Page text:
Creating Great Logos
A Top 10+1 List
contributed by Sarah Spencer
Sarah Spencer earned her BFA from Rochester Institute of Technology in 1993. She worked for award-winning graphic design firms for eight years before starting her own design business. After developing many successful identities and product brands for clients, Sarah established 26 Letters (www.26-letters.com) based in Phoenix, Arizona, to express her own ideas and provide an outlet for her illustrating and writing talents.
To aid you in creating your own logo, Sarah generously passes along the following top 10+1 tips for designing great logos:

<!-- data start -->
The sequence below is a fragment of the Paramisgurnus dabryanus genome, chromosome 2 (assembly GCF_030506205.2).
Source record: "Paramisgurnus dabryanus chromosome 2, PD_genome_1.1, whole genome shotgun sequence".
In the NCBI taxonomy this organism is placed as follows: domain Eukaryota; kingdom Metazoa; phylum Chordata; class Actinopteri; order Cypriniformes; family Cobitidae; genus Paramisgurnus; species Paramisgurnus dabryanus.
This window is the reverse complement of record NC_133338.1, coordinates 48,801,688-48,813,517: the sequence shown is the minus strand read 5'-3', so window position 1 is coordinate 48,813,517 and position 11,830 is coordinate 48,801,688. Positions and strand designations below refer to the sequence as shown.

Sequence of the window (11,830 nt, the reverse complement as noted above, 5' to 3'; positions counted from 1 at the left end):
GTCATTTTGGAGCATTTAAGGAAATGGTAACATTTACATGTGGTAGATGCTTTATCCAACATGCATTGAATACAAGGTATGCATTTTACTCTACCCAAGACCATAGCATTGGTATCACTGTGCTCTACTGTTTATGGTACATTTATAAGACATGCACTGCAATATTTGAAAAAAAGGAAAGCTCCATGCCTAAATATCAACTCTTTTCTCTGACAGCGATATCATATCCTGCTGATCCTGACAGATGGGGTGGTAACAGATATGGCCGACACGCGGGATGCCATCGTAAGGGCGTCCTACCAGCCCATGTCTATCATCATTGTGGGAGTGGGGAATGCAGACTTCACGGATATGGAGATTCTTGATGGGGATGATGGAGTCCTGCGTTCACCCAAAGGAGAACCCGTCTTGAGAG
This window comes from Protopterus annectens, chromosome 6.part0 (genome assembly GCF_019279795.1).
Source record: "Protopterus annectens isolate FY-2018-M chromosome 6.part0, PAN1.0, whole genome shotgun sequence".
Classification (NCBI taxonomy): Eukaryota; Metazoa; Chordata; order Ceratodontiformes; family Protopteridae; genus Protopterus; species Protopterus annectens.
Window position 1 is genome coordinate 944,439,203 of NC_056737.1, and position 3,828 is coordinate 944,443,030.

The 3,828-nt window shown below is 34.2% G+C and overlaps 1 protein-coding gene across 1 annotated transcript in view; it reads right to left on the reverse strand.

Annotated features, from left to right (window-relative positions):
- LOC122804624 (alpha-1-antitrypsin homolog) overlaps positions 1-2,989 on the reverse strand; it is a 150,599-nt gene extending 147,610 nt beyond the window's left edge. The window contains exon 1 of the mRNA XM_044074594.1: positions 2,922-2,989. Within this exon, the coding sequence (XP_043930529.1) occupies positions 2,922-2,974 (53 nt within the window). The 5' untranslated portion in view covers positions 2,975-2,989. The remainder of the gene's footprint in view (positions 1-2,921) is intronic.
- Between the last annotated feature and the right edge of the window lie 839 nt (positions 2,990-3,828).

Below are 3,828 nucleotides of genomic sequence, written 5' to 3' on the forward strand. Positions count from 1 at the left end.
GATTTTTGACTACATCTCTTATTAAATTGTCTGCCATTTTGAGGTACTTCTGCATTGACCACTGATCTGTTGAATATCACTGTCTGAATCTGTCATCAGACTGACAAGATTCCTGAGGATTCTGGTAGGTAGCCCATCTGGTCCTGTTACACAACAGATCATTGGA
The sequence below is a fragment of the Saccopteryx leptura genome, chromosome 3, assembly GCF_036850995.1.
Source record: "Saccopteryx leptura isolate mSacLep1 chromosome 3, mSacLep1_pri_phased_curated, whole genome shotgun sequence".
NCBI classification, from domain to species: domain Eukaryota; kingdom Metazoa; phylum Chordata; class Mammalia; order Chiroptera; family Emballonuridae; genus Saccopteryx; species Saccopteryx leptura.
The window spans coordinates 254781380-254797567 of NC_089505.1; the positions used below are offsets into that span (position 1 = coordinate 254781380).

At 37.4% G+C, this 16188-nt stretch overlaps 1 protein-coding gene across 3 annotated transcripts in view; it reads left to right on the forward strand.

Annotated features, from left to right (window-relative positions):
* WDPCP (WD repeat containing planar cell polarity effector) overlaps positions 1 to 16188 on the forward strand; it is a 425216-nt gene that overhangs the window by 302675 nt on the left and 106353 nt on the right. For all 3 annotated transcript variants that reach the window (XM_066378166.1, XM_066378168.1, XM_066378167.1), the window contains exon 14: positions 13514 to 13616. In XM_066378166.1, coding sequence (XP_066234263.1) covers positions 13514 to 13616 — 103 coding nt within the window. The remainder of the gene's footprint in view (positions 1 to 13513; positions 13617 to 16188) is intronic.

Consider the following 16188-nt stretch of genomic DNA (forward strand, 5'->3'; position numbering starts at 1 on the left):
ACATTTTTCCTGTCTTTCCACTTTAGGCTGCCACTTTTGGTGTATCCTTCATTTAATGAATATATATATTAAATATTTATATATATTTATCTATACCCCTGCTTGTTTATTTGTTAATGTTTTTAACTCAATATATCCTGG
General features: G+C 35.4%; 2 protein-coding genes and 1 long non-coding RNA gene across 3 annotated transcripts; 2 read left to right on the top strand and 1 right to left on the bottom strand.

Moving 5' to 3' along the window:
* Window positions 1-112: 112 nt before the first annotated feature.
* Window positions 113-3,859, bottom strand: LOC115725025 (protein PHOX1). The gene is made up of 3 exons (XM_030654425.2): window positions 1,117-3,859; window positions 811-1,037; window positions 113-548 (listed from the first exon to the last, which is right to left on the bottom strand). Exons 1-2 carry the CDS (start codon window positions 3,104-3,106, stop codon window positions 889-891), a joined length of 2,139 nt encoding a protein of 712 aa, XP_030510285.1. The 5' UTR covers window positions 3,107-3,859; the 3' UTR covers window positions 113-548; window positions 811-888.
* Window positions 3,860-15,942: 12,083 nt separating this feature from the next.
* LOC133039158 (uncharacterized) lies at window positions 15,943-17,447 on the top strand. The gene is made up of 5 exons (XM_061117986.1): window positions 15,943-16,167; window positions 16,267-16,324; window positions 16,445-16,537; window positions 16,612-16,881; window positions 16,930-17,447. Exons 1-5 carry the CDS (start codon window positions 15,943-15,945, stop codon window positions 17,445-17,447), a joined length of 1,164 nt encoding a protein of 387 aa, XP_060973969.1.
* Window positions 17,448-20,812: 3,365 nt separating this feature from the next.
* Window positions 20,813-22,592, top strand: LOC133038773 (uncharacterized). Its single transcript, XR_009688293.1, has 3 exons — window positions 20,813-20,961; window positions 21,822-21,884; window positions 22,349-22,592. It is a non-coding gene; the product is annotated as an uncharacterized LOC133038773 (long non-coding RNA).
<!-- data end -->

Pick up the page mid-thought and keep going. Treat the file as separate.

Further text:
Gather ideas. Take some concentrated time, be it an hour or several hours spread over days, to write down thoughts about your company. If you've chosen a name, consider images that can accompany the name and clarify the purpose of the business. Don't reject any ideas at this point. Refine your thoughts. Reexamine the ideas from your brainstorming session and consider how each image might affect customers. If your customers are conservative, eliminate off-the-wall suggestions. If your customers expect whiz-bang, get rid of the ideas that seem old or stodgy. Set the direction. Once you narrow down the names and images to accurately represent your company's ideals and products or services, make a list of the items for reference. Use this list as a guide to stay on track with decisions made about the logo. Keep it simple. The golden rule for an effective logo is to keep the design simple. Choose a limited color palette and steer away from intricate shapes, patterns, and typefaces. Choose a logo type. When choosing a typeface (or font) to represent your company, consider what your company does. If your product or service is for the corporate sector, a more formal typeface will project a sense of responsibility and longevity. If your company provides personal products or services, you have more flexibility to use a font with some flair. Design a logo mark. Not every corporate identity has a logo mark (a graphic representation of the corporate identity), but having one often helps define what the company does and provides instant recognition that transcends language barriers. The most important aspect of a logo mark is that is should be relevant to the core business. Second, it should be designed simply so that it's memorable, like the Nike swoosh or MSN butterfly. Pick logo colors. The fewer the colors, the greater the impact. The colors you use depend on the desired image of your company. Financial institutions might need subdued colors to represent trustworthiness, while technology companies (often working at the cutting edge of their industry) might want bright colors that represent movement and newness. Select orientation, vertical vs. horizontal. Ideally, you should design a logo so that it's just slightly horizontal, keeping the height and width in close proportion. If your company name is long, consider stacking the words. If you have a logo mark, place it where it balances the logo type. Strengthen your brand with collateral. Consider logo applications to media other than business cards and Web sites, such as T-shirts, brochures, banners, vehicles, and so forth. Remember that your business's colors, those chosen for your logo, should be the first used on your collateral. All additional colors should not overpower, either by amount or hue, your business's colors. Trademark your logo. Once you design your logo, protect it by attaching a small TM to indicate a trademark. Often this appears in the upper right-hand corner of the logo. For detailed legal information about trademarks visit the United States Patent and Trademark Office Web site at www.uspto.gov. Plus 1: Tear it apart. To get great impact on a Web site, tear the logo to sheds (figuratively) and incorporate the lines, dots, curves, and so forth in other areas of the site. For instance, a bar along the left side of the page might resemble a curve found in one of the logo letters, or the background pattern might be a portion of the logo mark. Get creative!